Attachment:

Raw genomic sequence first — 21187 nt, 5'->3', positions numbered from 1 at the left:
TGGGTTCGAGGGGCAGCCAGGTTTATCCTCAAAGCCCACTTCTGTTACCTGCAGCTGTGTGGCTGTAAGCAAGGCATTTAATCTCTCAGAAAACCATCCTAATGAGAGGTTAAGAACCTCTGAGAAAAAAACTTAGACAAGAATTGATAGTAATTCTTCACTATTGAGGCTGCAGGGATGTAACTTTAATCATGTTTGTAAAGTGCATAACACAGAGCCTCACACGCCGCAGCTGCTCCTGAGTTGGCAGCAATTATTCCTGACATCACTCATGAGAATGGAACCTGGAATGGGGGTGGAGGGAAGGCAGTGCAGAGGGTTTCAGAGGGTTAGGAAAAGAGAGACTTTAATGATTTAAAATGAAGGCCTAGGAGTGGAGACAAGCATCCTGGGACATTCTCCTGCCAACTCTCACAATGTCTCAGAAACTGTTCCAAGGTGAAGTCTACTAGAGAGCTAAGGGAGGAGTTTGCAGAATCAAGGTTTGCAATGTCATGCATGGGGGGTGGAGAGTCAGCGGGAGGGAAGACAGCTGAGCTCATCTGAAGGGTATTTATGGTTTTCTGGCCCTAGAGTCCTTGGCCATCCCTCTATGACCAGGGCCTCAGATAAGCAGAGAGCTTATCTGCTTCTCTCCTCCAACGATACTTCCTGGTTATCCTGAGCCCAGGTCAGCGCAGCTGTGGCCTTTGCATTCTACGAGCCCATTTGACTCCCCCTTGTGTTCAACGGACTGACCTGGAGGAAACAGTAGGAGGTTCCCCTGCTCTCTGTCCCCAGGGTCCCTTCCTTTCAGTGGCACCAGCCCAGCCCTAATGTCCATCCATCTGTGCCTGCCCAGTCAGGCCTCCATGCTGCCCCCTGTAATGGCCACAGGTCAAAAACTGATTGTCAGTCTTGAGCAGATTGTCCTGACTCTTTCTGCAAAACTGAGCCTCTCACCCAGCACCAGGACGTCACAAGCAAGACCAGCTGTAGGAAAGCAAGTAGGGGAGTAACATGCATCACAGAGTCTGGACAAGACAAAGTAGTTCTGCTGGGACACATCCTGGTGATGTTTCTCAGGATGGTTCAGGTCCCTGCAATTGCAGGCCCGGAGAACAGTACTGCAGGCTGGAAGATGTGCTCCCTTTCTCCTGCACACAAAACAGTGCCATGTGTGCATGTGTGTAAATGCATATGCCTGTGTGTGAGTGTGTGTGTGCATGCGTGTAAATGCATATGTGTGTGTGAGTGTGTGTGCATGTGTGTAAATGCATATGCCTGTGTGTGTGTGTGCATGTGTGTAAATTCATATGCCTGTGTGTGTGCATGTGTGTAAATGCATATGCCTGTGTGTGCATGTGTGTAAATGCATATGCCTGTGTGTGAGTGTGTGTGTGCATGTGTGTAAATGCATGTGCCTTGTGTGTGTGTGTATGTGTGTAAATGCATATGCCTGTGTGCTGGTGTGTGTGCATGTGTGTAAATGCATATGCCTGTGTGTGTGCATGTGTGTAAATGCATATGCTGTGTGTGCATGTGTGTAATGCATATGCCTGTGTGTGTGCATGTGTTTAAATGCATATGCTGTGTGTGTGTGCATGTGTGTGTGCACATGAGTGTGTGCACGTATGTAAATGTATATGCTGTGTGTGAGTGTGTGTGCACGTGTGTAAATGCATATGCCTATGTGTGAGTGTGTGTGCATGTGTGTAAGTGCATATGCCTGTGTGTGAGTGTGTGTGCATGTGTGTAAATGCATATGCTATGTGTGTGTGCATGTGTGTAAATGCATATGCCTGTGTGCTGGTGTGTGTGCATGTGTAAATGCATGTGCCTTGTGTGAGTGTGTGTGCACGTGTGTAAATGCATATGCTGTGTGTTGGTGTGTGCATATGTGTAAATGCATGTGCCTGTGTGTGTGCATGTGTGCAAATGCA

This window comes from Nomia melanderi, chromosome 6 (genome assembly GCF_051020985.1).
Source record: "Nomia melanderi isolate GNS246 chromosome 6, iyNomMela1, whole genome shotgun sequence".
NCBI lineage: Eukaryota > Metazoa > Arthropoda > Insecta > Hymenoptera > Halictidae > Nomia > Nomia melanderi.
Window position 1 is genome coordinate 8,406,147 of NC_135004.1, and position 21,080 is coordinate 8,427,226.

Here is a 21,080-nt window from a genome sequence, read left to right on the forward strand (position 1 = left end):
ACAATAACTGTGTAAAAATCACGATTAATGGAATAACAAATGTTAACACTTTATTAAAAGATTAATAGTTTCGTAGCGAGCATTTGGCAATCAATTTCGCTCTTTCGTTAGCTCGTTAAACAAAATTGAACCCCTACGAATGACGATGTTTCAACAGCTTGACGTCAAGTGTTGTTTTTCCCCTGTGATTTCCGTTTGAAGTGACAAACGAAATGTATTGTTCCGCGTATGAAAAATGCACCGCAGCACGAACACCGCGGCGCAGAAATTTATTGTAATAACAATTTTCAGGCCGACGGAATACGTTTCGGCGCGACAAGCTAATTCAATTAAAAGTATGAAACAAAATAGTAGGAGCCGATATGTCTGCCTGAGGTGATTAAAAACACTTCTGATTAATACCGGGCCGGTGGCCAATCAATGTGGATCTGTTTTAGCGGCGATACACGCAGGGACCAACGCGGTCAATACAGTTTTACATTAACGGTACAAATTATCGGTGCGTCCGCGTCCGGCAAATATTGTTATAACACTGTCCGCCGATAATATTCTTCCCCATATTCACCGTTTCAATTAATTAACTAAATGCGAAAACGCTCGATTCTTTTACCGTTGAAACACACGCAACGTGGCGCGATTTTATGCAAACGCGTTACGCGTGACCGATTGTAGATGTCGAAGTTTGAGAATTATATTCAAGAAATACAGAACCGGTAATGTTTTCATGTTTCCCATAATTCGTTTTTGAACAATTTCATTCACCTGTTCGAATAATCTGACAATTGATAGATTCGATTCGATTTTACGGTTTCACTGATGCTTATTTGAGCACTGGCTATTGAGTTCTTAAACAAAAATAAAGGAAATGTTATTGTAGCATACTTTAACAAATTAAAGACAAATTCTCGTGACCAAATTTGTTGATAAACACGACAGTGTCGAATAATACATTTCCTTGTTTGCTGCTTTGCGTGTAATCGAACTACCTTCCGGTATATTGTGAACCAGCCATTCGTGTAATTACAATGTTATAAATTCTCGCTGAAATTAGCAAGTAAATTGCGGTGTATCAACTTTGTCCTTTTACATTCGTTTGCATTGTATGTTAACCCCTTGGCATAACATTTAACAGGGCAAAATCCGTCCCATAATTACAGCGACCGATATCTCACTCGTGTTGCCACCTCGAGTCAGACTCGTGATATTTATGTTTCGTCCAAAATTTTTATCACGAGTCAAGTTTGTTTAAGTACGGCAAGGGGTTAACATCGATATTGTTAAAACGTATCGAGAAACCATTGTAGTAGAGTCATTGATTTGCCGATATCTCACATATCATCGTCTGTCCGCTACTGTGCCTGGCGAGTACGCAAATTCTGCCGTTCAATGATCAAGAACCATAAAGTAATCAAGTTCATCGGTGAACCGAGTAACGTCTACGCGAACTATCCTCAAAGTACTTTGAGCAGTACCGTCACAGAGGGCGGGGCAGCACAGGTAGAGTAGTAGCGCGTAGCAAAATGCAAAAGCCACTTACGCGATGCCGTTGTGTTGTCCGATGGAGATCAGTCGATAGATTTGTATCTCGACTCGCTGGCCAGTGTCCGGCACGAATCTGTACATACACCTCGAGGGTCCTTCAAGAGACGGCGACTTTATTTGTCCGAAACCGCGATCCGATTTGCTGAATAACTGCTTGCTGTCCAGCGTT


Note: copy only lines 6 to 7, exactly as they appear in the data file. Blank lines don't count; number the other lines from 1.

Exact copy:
Window position 1 is genome coordinate 8,406,147 of NC_135004.1, and position 21,080 is coordinate 8,427,226.

Here is a 21,080-nt window from a genome sequence, read left to right on the forward strand (position 1 = left end):